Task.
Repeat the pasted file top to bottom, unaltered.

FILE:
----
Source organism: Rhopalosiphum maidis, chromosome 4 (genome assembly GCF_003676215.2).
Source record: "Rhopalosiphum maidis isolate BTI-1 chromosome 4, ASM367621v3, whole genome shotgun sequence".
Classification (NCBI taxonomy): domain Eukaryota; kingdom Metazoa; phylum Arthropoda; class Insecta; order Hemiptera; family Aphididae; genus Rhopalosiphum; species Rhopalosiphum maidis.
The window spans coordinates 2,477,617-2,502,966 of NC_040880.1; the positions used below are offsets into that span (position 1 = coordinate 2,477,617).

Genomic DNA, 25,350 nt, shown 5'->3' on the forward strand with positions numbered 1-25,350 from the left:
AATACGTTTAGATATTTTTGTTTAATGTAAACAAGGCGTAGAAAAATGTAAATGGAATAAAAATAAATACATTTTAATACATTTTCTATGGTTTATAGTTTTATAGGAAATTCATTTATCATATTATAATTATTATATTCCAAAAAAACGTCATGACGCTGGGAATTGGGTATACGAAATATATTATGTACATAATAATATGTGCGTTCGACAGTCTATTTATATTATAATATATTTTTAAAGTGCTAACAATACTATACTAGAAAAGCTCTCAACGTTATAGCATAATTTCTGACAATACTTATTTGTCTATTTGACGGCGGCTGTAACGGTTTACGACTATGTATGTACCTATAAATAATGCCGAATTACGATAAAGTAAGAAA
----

Source organism: Rhopalosiphum maidis, chromosome 4 (genome assembly GCF_003676215.2).
Source record: "Rhopalosiphum maidis isolate BTI-1 chromosome 4, ASM367621v3, whole genome shotgun sequence".
Classification (NCBI taxonomy): domain Eukaryota; kingdom Metazoa; phylum Arthropoda; class Insecta; order Hemiptera; family Aphididae; genus Rhopalosiphum; species Rhopalosiphum maidis.
The window spans coordinates 2,477,617-2,502,966 of NC_040880.1; the positions used below are offsets into that span (position 1 = coordinate 2,477,617).

Genomic DNA, 25,350 nt, shown 5'->3' on the forward strand with positions numbered 1-25,350 from the left:
AATACGTTTAGATATTTTTGTTTAATGTAAACAAGGCGTAGAAAAATGTAAATGGAATAAAAATAAATACATTTTAATACATTTTCTATGGTTTATAGTTTTATAGGAAATTCATTTATCATATTATAATTATTATATTCCAAAAAAACGTCATGACGCTGGGAATTGGGTATACGAAATATATTATGTACATAATAATATGTGCGTTCGACAGTCTATTTATATTATAATATATTTTTAAAGTGCTAACAATACTATACTAGAAAAGCTCTCAACGTTATAGCATAATTTCTGACAATACTTATTTGTCTATTTGACGGCGGCTGTAACGGTTTACGACTATGTATGTACCTATAAATAATGCCGAATTACGATAAAGTAAGAAA